Will the Lights Go Out?
An overview of the challenges facing the existing energy industry and the implications for alternative energy sources
- By Mark Baxter, PE
- Jul 01, 2004
One of the most necessary, yet taken for granted, resources we require is energy. The United States consumes more than its fair share of the global energy supply when compared to other countries -- nearly four times the amount of the second largest consumer, China. Globalization is now governing the energy balance equation of supply and demand. More countries, particularly China, have increased their need for oil and gas to support their fast-growing economies. China just surpassed Japan as the world's second largest oil consumer. India has not yet come fully on board with its energy needs, which also will increase world-wide competition for energy resources. The issues facing the energy industry are complex, multi-faceted, and full of competing interests.
Questions of Supply
There are, however, dissenting views about supply for the future. Dr. James Smith, Cary Maguire Chair in Oil and Gas at Southern Methodist University (SMU) in Dallas, recently explained, "There is a lot of misperception about supply being tight. The depletion story different people like to peddle is not accurate, i.e., that in 20 years no new sources will exist. In 100 years, we'll still have petroleum resources as we discover and replace that which we use."
The problem lies more in the fact that the Organization of Petroleum Exporting Countries (OPEC) controls many of the producing oil reserves in the world. We experience difficulties because of the rate at which OPEC releases oil to world markets and controls the supply. By 2008, OPEC countries will need to start increasing production as much as possible to meet even modest demand growth, energy analysts report. Other forecasts using proven reserve data expect oil reserves to be depleted by 2024.
Another problem is that oil supply data is becoming more controversial and difficult to rely upon. And there is much controversy concerning the methods that oil companies are using to define their proven reserves and place them on their books. This further complicates the explanation of the supply/demand curves intersection. Thus, the billion dollar question is: Where do the supply and demand data points for oil and gas fall?
Basic Economic Equations
Global demand for oil continues to rise, with China's economic growth and consumption an important factor. Economic growth and energy demand have a proportional relationship -- the more growth, the more energy demanded. Conservation measures can help dampen the total demand impact only to a limited degree. With most of the economic growth occurring in developing countries, this is where increased demand for energy will likely be found. Between 2000 and 2020, developing countries' share of world gross domestic product (GDP) will rise from just over one-quarter to more than one-third. Competition for resources will become even more marked if and when supply constraints occur. There is already a shortage of spare capacity to meet oil and gas demand in the United States. Consequently, when unusual (and yet typical) events happen like very hot summers or cold winters, shortfalls and power outages will occur.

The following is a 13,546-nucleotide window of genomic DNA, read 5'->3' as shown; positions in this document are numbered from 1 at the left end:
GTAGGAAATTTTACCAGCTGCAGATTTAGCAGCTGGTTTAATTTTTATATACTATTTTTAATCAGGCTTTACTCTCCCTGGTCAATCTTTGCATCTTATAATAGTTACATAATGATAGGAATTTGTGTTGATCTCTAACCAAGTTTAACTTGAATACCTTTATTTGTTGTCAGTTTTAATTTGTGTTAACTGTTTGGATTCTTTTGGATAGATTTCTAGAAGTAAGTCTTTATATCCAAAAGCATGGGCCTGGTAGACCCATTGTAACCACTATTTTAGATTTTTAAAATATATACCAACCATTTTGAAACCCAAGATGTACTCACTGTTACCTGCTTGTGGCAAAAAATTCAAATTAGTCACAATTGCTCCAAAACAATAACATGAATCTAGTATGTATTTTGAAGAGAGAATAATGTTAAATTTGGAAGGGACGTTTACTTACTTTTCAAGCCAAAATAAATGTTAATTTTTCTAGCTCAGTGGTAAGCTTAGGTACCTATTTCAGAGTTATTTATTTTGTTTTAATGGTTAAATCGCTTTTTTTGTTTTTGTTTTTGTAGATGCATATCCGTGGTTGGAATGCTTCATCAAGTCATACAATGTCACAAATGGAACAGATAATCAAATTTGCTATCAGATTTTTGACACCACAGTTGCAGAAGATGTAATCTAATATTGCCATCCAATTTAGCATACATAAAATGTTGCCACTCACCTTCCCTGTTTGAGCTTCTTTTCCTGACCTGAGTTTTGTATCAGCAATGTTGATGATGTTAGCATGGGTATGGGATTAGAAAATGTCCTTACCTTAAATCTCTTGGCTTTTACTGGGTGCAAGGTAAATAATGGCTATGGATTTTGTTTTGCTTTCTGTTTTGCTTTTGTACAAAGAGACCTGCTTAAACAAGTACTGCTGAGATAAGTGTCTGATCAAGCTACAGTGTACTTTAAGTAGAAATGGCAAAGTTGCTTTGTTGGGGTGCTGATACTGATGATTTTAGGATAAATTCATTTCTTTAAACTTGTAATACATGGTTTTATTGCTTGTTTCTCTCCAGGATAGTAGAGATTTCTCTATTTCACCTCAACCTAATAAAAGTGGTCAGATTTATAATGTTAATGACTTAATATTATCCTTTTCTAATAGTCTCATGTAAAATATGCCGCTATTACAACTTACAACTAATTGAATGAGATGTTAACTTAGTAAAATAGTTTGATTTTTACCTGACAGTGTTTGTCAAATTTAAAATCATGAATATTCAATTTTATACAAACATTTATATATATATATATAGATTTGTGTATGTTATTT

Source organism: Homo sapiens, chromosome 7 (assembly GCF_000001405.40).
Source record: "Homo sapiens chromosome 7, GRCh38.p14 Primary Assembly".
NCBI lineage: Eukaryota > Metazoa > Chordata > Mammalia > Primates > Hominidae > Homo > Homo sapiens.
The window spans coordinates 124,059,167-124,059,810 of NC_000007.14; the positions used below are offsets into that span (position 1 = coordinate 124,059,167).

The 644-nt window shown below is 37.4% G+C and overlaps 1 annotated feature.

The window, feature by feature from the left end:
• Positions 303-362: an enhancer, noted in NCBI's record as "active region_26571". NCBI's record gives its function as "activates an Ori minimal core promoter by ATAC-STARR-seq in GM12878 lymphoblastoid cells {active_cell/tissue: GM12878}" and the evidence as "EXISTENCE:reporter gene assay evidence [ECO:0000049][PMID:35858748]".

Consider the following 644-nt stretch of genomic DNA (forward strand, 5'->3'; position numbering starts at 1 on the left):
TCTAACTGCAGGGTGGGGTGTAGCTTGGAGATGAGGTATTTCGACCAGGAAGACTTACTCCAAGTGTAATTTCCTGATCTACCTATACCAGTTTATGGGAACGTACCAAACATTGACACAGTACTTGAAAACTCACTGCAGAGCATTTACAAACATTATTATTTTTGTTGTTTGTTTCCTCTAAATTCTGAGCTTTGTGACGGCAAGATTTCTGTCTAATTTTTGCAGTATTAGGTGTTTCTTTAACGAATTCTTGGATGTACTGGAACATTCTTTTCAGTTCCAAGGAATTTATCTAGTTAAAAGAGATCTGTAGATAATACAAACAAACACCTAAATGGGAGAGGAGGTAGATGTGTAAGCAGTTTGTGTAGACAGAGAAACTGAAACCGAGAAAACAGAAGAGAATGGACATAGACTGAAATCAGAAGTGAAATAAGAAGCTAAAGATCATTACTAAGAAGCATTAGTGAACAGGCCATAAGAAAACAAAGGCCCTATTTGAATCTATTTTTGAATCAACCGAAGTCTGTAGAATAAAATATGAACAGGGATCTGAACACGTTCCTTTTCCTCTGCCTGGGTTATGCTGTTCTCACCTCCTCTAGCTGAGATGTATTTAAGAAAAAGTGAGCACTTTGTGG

Another issue complicating U.S. energy consumption is our ability to process and support energy demand with our current infrastructure. The refineries in the United States are near maximum capacity, running at about a 94 percent utilization rate. If one or two of them are partially out of commission due to incidents of abnormal operations, the whole supply chain is affected, which increases the potential for higher prices. Existing refineries have expanded their current facilities and use new technologies as they are developed, yet more refining capacity is needed. The last U.S. refinery was built about 30 years ago. This need is most evident in the Northeast where about 1 million barrels a day of refined petroleum product is imported. Drilling rigs are also at maximum capacity with an existing ban on new rigs for offshore continental shelf drilling. How can the United States become more energy independent and not explore new sources?
Demand for natural gas for consumer and industrial markets continues to grow, and the United States consumes almost 25 percent of the world's natural gas. Current global gas reserves face a similar story as oil reserves. The former Soviet Union holds the largest reserves in natural gas, followed by Iran. However, liquefied natural gas (LNG) will play an important role in the future by supplying natural gas for U.S. demand. It is a needed supplement for many countries, including our neighbor Mexico, to support growing economies. But even Mexico has a limited capability to exploit and deliver the gas to its final destination.
LNG is the darling right now as the natural gas supply positions itself to replace oil in some areas; one of the main reasons is that it is a more environmentally friendly energy source. The Energy Information Administration (EIA) predicts that starting in 2004, and continuing over the next few years, the United States will likely become more dependent on LNG imports and other unconventional sources in order to meet accelerating natural gas demand. Our nation imports large volumes of LNG from Algeria, Malaysia, Nigeria, Oman, Trinidad, and Tobago. The United States, however, needs to build more LNG import facilities to deliver and regasify the LNG. We have four LNG import terminals in the United States and will need at least six to eight to meet the expected demand. A fifth import terminal, located offshore near Louisiana, is scheduled to be operational by early 2005.
The comprehensive energy bill (H.R. 6), which was passed by the U.S. House of Representatives and more recently the U.S. Senate, includes some measures to head toward using more renewable forms of energy -- solar, wind, even nuclear -- and to utilize the resources we have. According to comments made by congressional panelists at the Energy Symposium presented by the Maguire Energy Institute of SMU's Cox School of Business in April 2004, the energy bill took several years to develop. It has credits for renewable sources of energy, such as solar and wind power, included in its comprehensive array. The energy bill, with its $18 billion dollars of tax breaks for the industry, moves in the right direction, but there is still the reconciliation between the House and Senate versions remaining. The longer the debate goes on, the further away solutions become and the closer we move toward real energy problems.